Colleges in most of our mainstream cinema are either sets for action sequences or utopian spaces with flash mobs for students. Manish Tiwary’s Dil Dosti Etc backed by Prakash Jha productions was a welcome departure in this trend. It placed the story in realistic college corridors. This is a movie that came before the multiplex audience had their palates cleansed by filmmakers like Anurag Kashyap and Dibakar Banerjee. Dil Dosti Etc begins with some random banter between two friends about sexual prowess. The scene cuts to opening credits midway, but we come back to it later as this seemingly innocuous banter ends up becoming the central conceit of the movie.
The entire screenplay is erected between two quotes: “When you are young, you believe the possibilities are endless” and “You must act out your passions before you stop feeling them”. The protagonists – Sanjay Mishra (Shreyas Talpade) and Apurv (Imaad Shah) – are manifestations of these quotes. While Sanjay is a middle-class boy with dreams of getting into politics even as his father wants him to clear the civil services (‘Bihar se hai na” he explains), Apurv is the upper class, wildly ignorant and directionless youth more concerned about following his passions in the present, than worrying about the future. When Sanjay introduces himself to anyone, it is always as Sanjay Mishra. He comes from a background where the surname is a crucial part of one’s identity – a marker of which caste they belong to. Apurv’s privilege, on the other hand, has made him blissfully ignorant of caste and the related politics: he always introduces himself as Apurv, we never know his last name. He exists as the representative of the rich youth whose privilege gives them the luxury of random musings.
Dil Dosti Etc depicts a world that is more realistic and ubiquitous in the country, as opposed to the fictionalised college life of many big budget films. A majority of young hostellers might dance to ‘Koi Kahe Kehta Rahe’ at a nightclub, but in a hostel party would end up singing ‘Dum laga, lagare’ , a song from this very film. A college goer in a tier-II city would get inspired to take a trip to Goa, but it is more likely to be in a crowded bus filled with classmates, smoke and loud music rather than in a convertible with wind blowing in their face, bringing along epiphanies.
Dil Dosti Etc should be revisited, keeping in mind the time it was released, and the ambitions of the film. The movie does not pass the Bechdel test, and it does not even aim to. This is a movie seen through the lens of two young men. This is a movie about the largely testosterone-filled hostels and campuses where college elections are a matter of pride and the crowd is confused between the optimism of holding on for endless opportunities and the hedonism of acting out their passions. The dilemmas faced by Sanjay and Apurv do not amount to even a molehill in the world outside the campus. Yet, in their cocoon, the campaign for the upcoming election or search for love translates to prolonged deliberations. Some of the dialogue is visibly pretentious, especially the voiceovers by Apurv (Imaad Shah’s dreary delivery does not help). The women in the film do not get neatly fleshed out character arcs. If you can look beyond these imperfections, Dil Dosti Etc has its moments for a nostalgic watch with college friends.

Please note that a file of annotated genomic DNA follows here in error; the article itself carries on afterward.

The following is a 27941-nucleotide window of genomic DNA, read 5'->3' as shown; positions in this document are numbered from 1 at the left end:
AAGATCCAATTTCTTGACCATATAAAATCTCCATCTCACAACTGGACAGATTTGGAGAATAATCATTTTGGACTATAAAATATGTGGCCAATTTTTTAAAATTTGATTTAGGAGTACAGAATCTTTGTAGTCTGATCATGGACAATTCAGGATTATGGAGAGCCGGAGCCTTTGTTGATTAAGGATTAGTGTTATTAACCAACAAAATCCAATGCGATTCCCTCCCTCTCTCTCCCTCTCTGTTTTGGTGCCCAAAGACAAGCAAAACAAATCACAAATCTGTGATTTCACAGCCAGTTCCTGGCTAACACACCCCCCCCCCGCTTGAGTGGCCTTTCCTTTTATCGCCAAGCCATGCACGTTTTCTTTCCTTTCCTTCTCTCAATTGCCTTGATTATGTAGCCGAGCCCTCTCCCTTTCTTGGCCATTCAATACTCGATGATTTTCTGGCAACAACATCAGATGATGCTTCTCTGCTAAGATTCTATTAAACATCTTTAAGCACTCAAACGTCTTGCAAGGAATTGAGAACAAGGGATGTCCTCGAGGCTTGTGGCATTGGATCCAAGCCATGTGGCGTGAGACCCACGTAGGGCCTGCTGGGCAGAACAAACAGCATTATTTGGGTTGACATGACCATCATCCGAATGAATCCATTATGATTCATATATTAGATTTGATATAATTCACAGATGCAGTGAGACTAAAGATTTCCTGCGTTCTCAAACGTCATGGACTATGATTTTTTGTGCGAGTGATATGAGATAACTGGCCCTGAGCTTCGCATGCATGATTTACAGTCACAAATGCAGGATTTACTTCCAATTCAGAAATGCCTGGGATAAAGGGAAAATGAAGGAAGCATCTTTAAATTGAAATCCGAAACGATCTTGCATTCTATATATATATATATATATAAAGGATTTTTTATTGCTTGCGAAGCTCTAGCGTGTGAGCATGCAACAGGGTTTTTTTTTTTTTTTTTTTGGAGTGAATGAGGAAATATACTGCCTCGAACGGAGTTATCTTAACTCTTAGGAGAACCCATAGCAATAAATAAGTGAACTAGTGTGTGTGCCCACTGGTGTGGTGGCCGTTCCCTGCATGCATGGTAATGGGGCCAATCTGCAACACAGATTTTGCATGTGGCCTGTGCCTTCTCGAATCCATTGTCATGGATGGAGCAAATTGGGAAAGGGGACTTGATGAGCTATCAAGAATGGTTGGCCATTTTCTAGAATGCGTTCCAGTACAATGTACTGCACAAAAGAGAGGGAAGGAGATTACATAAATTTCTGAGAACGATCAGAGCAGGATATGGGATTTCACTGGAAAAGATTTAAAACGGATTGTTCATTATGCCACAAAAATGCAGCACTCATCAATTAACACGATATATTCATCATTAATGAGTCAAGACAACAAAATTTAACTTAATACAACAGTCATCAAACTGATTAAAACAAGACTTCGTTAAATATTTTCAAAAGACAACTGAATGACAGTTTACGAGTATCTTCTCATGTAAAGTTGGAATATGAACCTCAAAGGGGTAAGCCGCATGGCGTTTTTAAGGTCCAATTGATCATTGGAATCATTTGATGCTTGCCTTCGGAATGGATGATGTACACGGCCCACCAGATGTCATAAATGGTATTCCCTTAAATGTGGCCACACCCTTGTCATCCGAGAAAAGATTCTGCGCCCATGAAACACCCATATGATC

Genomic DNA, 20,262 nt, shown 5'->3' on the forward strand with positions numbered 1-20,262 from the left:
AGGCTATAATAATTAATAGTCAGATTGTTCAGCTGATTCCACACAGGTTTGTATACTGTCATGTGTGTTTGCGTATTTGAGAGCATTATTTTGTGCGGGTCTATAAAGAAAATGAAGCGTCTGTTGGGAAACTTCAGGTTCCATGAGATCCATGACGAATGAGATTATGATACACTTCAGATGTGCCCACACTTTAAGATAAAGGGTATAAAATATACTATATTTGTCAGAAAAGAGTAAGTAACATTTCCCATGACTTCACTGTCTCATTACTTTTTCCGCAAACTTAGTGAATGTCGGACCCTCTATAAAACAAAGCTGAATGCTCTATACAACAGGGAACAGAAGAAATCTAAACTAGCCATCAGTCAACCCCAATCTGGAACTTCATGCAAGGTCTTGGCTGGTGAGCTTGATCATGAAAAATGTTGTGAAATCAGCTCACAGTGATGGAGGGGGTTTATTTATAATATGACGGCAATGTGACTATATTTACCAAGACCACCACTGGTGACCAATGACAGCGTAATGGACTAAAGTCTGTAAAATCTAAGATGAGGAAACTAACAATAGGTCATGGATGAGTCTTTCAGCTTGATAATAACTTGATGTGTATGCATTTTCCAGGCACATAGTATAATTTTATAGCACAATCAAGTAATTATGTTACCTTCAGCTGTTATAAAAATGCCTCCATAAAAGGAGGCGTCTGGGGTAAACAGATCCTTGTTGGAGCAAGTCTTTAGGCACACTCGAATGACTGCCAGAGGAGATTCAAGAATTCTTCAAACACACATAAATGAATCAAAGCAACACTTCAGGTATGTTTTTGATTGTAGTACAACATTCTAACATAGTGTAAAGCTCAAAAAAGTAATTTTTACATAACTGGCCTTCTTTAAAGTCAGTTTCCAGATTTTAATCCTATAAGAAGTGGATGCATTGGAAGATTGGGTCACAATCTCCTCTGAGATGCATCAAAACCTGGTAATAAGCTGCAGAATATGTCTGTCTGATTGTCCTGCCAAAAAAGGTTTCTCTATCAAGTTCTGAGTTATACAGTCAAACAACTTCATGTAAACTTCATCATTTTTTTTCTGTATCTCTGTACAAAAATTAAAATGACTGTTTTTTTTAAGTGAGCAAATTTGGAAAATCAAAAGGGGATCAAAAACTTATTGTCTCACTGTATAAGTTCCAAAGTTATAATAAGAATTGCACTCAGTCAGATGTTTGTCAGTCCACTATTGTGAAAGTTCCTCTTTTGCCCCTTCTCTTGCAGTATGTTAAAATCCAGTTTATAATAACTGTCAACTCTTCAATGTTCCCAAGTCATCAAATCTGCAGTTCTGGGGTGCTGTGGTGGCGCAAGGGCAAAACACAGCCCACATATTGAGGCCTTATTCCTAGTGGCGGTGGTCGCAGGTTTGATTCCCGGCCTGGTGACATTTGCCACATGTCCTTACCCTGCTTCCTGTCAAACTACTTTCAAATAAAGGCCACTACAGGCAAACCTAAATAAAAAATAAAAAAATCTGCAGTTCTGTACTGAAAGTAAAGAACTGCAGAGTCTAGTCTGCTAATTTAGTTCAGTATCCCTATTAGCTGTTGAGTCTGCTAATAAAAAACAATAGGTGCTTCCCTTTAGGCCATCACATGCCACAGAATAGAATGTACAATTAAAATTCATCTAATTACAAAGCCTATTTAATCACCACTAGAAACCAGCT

One can walk into a college/university campus from a tier-II city today and see versions of Sanjay hanging out in canteens, surrounded by lackeys, discussing campus problems like the nation depended on it. Or find a Apurv trying to woo girls by quoting Jean-Paul Sartre. Coincidentally, Gulaal builds on the campus politics touched upon by Dil Dosti Etc. One can also find a pre-cursor to the ragging scene in 3 Idiots. The liberal yet indistinct views of Apurv are placed in stark contrast with the maturity of Sanjay who has conservative notions. The movie needs a revisit to be appreciated for the effort of going against the prevalent norm. Does it falter at places? Yes. Is it a perfect film? Most definitely not. However, Manish Tiwary dared to experiment and Dil Dosti Etc momentarily burns bright before fading out.
Disclaimer: This article has not been written by Film Companion’s editorial team.